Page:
Floor Construction: Screed Floor Review

A guide to the composition and installation of a screed floor.


The basic method of laying a screed floor as the underfloor heating floor layer is firstly to lay the damp proof membrane (DPM), followed by the structural slab, insulation, heating pipes, clips, rails, or steel mesh, and finally the layer of screed.

Screed Floor Composition

A screed floor is usually composed of a ratio of 1:3 or 1:4:5 cement to sharp sand, and may be laid upon either a solid in-situ concrete ground constructed at the building site, or onto a precast concrete floor slab. Ready-mixed sand and cement screed mixtures offer quality assurance and a more consistent material. Manufacturers do provide screeds which can be pumped into position, and which can achieve an otherwise unattainable levelness. These screeds are mostly anhydrite compounds, based on a calcium sulphite binder. They can be applied much more quickly than traditional sand and cement screed, and to a thickness of 25mm minimum if bonded, 30mm unbonded, or 35mm if a floating finish is desirable. They can also be used in conjunction with underfloor heating systems, for which a minimum 30mm of mixture is necessary to cover the pipes. Up to 2,000M²/day may be laid using manufactured screeds of this kind.

Image: commons.wikimedia.org



Before applying the screed floor, the underfloor heating pipes must be fitted on top of the insulation layer using rails, staples, or a steel mesh to hold them in the desired shape. The rail is fitted to the insulation, and features a series of clips into which the pipe must be held to keep it in place. If using staples, the pipes are first laid out onto the insulation, and the staples are applied over them, keeping the pipes in place by sinking into the insulation on either side of them. If using the steel mesh, the pipes are first attached to the mesh, which is then embedded within the screed. This process can afford flexibility at the expense of greater time consumption.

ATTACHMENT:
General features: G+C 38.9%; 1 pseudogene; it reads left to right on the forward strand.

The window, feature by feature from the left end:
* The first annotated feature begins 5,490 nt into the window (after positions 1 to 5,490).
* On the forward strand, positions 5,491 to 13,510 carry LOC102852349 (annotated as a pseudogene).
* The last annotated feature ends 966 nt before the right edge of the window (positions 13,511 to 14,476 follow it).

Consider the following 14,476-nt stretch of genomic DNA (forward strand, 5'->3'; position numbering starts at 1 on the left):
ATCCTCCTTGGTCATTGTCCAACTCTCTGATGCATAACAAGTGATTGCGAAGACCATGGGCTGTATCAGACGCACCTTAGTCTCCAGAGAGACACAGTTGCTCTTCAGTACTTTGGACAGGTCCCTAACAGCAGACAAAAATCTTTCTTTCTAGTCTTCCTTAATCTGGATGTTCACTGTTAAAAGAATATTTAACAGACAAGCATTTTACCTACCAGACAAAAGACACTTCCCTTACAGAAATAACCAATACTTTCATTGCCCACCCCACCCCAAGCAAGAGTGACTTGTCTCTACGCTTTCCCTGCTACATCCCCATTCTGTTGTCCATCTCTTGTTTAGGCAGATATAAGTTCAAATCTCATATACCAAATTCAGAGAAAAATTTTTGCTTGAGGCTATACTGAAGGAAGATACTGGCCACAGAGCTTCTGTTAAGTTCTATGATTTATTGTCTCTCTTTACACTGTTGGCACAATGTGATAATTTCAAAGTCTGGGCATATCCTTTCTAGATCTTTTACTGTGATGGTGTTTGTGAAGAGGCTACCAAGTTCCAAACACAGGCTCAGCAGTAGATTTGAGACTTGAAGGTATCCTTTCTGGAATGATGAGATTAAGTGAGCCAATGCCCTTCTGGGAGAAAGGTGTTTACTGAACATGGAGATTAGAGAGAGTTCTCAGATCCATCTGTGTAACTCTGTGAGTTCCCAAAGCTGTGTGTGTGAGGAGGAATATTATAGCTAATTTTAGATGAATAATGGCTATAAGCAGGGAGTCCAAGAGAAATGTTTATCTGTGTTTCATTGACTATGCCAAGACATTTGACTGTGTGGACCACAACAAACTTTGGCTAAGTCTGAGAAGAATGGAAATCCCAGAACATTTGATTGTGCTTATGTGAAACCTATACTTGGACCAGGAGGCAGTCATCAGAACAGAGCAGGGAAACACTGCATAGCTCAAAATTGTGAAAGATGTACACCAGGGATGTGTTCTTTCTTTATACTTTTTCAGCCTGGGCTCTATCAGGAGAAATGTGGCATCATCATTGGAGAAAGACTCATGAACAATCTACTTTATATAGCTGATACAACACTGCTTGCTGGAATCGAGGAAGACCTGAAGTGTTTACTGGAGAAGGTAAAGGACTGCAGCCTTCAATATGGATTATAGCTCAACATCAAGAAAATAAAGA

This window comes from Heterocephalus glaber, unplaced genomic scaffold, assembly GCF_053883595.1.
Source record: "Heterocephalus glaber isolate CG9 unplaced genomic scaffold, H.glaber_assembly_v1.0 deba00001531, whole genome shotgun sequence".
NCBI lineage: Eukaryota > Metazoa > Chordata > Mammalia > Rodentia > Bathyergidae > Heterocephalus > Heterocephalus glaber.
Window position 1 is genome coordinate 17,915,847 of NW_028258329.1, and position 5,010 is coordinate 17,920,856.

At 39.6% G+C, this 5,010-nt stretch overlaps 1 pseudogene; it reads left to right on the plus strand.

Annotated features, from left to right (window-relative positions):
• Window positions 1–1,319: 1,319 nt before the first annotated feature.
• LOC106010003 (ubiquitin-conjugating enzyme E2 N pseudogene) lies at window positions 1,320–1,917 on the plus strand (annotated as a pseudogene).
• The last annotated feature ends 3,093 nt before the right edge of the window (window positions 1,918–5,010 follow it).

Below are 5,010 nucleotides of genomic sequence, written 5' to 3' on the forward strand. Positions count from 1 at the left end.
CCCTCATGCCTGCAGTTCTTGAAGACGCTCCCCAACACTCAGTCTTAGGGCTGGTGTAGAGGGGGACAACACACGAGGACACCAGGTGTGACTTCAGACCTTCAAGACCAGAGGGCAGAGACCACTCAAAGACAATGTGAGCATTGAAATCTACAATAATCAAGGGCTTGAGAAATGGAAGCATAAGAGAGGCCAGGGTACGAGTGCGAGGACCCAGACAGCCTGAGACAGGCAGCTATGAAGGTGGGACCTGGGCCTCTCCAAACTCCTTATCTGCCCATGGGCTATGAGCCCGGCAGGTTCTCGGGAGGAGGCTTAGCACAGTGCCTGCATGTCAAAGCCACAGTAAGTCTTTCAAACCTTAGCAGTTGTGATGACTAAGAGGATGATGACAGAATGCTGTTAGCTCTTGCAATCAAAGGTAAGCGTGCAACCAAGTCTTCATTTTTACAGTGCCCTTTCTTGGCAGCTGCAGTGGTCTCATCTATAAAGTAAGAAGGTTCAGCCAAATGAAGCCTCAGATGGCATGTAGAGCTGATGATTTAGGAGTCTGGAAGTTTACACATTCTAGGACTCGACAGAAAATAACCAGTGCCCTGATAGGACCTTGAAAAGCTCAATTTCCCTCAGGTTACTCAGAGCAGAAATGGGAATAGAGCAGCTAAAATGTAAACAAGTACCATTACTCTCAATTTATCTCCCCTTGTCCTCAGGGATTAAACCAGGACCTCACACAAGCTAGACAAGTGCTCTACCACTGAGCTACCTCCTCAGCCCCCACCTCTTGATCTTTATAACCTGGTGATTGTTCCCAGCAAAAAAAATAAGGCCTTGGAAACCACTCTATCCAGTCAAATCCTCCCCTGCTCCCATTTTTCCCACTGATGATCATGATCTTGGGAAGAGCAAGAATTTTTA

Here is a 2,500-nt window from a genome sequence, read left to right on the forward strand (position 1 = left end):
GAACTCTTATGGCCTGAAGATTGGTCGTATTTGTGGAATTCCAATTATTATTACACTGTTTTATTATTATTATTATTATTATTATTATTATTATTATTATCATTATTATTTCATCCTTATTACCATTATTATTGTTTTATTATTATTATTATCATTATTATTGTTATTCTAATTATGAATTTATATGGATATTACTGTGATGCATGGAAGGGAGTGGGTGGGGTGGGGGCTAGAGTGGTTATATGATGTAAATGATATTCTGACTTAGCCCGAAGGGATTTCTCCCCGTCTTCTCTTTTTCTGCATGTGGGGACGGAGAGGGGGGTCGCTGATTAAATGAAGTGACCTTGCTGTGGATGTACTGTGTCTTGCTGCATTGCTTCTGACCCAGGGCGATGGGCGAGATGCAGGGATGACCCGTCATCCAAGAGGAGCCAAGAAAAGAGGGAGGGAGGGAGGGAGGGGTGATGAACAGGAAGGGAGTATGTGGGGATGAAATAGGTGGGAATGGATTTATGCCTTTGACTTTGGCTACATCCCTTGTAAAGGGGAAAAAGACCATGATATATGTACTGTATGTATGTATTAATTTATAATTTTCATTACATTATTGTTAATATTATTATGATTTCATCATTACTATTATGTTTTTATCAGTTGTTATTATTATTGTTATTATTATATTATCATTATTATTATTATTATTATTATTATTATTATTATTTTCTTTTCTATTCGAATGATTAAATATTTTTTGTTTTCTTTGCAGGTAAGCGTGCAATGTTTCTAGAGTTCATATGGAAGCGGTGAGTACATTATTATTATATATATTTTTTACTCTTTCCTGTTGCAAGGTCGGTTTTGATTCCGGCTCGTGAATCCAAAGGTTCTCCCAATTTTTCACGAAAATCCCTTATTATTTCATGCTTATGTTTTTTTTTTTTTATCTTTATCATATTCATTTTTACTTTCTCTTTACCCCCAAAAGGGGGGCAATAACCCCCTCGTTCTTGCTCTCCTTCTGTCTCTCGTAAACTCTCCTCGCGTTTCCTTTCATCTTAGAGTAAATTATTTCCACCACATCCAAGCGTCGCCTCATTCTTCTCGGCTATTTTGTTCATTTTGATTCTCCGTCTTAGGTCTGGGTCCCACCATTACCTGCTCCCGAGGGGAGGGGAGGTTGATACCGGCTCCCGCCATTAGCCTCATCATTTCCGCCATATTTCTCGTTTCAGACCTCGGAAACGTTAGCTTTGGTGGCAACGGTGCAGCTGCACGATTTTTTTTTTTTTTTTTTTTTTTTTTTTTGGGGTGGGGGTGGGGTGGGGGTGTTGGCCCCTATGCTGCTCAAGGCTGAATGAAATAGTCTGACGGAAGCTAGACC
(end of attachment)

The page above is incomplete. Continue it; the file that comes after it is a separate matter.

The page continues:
The screed floor may be applied directly to the base with a minimum thickness of 65mm if applied over heating pipes; of 50mm if applied over a suitable damp proof membrane (DPM) laid over the slab; or of just 40mm if bonded directly to the base. Otherwise, a thickness of 75mm minimum allows the screed to be applied as a floating finish directly over rigid insulation and heating pipes. A thickness of just 65mm is sufficient applied over an area devoid of heating pipes.


Depending upon the nature of the building which the screed floor is laid within, reinforcement of the floor and pipework may be necessary. The screed can be reinforced with a fine metal mesh or polypropylene fibres. The underfloor heating pipes used for a solid screed floor typically range from 15mm to 20mm.


When working with a screed floor composition, the screed must be allowed to dry thoroughly. A typical sand and cement screed could require up to 28 days drying time. Moisture levels must be controlled throughout the drying period, lest disruptive remedial works should become necessary. Shrinkage can be controlled with metal mesh. Once laid, the screed may be left as finished or floated to produce the smooth surface necessary to lay the final flooring finish.

Image: commons.wikimedia.org

post your comment




One of the most effective ways to encourage wildlife into your garden is by introducing a pond. This guide will show you how to build a pond which your local wildlife will thank you for!

how to build a pond

Here's just a few useful and fun ways you can use the shells of pistachios and other nuts instead of throwing them away

pistachio shells

Find out how to keep your sugar intake low and avoid health problems such as joint inflammation and heart disease


Patagonia's unique approach to revealing information on their manufacturing process is something all aspiring green businesses could take a tip from.